Tuesday, October 25, 2005

Casualty Counting

U.S. military deaths in Iraq have reached the 2000 mark, the AP reports here. To his credit, the reporter devotes significant space to the military spokesman's email remarks:
"The 2,000 service members killed in Iraq supporting Operation Iraqi Freedom is not a milestone. It is an artificial mark on the wall set by individuals or groups with specific agendas and ulterior motives."
"Celebrate the daily milestones, the accomplishments they have secured and look to the future of a free and democratic Iraq and to the day that all of our troops return home to the heroes welcome they deserve."
But naturally, this only follows typical anti-war boilerplate:
The grim milestone was reached at a time of growing disenchantment over the war among the American public toward a conflict that was launched to punish Iraqi President Saddam Hussein for his alleged weapons of mass destruction. None were ever found.
As with most MSM accounts of U.S. casualties, no context is provided. It is only reported that
Staff Sgt. George T. Alexander, Jr., 34, of Killeen, Texas, died Saturday at Brooke Army Medical Center in San Antonio, Texas, of wounds suffered Oct. 17, when a bomb exploded near his vehicle in the central Iraqi city of Samarra, the Defense Department said.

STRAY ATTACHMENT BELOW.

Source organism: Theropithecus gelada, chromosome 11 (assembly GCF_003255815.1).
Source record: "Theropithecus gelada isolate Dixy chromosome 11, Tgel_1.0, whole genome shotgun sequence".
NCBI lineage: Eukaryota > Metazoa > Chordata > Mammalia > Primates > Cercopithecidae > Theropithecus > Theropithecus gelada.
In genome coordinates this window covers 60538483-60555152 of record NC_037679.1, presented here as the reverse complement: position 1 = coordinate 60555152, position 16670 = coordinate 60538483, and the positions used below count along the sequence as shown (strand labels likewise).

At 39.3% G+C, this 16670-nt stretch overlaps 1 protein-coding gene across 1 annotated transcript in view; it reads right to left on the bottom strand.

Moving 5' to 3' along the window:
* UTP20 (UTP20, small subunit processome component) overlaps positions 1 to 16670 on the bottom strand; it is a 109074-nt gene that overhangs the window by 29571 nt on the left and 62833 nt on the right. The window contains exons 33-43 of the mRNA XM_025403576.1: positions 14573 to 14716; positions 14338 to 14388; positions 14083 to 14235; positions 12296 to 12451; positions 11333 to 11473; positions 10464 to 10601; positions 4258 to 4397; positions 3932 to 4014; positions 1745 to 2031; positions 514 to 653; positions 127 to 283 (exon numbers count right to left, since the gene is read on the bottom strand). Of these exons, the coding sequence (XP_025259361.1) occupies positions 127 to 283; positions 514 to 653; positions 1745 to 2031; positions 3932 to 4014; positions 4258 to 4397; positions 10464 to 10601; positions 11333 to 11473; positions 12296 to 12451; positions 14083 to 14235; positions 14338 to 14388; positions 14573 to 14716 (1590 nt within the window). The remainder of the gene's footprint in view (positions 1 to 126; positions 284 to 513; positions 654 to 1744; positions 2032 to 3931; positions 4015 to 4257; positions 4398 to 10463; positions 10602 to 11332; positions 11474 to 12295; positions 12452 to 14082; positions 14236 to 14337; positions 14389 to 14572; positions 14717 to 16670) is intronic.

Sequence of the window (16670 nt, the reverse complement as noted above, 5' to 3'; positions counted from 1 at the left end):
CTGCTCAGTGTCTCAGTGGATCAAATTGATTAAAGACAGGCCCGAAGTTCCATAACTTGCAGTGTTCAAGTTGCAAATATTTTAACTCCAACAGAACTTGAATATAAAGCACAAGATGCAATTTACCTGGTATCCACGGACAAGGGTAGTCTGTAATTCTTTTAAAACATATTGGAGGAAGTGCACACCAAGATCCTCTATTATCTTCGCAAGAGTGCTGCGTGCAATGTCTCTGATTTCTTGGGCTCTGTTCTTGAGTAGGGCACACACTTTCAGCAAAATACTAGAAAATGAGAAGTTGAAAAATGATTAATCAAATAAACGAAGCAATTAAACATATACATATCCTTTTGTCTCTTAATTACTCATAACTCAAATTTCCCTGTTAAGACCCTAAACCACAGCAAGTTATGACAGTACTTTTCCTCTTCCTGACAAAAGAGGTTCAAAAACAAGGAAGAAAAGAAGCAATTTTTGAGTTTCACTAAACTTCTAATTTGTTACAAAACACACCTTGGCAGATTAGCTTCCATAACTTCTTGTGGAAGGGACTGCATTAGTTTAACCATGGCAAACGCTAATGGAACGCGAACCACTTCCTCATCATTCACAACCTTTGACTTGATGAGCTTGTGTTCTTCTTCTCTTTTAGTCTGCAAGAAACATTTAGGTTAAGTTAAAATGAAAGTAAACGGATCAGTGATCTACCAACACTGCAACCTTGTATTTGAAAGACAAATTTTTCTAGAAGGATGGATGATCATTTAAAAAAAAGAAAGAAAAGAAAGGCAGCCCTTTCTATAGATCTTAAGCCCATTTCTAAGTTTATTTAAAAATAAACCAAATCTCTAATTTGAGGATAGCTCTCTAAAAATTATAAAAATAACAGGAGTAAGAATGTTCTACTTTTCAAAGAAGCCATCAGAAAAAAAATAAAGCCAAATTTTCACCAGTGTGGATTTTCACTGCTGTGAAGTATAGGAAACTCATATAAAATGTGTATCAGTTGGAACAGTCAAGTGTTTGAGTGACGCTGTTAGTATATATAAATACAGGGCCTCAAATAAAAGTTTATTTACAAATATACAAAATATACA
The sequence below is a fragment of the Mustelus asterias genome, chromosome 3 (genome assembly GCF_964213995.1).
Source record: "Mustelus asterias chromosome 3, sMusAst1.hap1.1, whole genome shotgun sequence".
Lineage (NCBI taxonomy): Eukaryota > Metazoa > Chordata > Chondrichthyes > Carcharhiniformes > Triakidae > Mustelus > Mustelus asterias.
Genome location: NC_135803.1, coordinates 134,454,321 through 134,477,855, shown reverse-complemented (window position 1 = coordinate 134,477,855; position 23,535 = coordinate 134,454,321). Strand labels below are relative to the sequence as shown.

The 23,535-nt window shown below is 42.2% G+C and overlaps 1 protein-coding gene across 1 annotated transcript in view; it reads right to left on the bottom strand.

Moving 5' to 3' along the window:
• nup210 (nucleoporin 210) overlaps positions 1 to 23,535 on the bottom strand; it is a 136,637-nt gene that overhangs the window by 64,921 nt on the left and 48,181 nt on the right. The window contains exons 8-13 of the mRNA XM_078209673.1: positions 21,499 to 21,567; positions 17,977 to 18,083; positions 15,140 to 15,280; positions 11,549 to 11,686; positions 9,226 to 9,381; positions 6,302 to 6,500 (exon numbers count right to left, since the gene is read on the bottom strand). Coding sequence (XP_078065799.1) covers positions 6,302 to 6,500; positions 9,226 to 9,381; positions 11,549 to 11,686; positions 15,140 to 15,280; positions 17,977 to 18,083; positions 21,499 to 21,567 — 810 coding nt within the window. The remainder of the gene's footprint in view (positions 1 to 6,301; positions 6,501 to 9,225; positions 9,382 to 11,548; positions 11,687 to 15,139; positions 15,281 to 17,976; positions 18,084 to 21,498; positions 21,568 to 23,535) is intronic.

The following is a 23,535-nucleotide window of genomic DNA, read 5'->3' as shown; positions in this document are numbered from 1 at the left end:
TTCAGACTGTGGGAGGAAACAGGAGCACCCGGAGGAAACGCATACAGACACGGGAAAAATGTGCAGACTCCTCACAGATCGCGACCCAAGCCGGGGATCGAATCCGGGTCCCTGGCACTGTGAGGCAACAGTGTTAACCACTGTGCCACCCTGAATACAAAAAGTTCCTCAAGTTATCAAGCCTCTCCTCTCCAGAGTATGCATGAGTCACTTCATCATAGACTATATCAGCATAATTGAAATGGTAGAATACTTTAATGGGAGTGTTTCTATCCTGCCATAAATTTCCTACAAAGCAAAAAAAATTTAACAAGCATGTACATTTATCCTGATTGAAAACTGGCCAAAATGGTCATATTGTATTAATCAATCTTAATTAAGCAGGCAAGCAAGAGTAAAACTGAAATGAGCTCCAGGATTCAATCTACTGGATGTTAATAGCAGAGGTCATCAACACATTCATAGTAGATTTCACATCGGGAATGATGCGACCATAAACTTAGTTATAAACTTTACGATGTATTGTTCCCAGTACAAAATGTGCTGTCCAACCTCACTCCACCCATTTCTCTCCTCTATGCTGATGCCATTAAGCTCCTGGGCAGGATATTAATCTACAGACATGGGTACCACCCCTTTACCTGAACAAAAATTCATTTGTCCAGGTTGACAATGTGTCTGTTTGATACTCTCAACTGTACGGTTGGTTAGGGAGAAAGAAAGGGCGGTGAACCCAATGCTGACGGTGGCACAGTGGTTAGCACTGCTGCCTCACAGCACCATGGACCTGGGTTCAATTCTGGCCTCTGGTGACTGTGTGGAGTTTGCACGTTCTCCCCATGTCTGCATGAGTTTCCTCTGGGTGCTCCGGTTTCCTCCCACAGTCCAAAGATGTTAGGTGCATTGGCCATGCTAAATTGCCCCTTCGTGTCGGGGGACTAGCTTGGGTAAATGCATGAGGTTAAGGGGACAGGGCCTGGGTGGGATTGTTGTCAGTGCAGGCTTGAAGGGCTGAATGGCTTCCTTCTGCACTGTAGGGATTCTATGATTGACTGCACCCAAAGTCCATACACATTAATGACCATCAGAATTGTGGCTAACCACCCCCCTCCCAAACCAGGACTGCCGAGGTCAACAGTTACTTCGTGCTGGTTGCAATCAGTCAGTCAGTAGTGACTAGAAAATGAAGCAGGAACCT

Nothing is said about what Sgt. Alexander was doing in Samarra on the 17th, or what his unit has and is accomplishing. Nothing is provided to even hint that Sgt. Alexander may have given his life for a cause worth fighting for. This is so expected by now as to be almost not worth pointing out. Reports like this do a disservice to the soldiers who have died by painting them as helpless victims and to the American people who are not receiving the whole story. Thankfully there are alternative media sources to get the rest of the story out.

Thank you Sgt. Alexander for your service to our country and sacrifice for the cause of freedom

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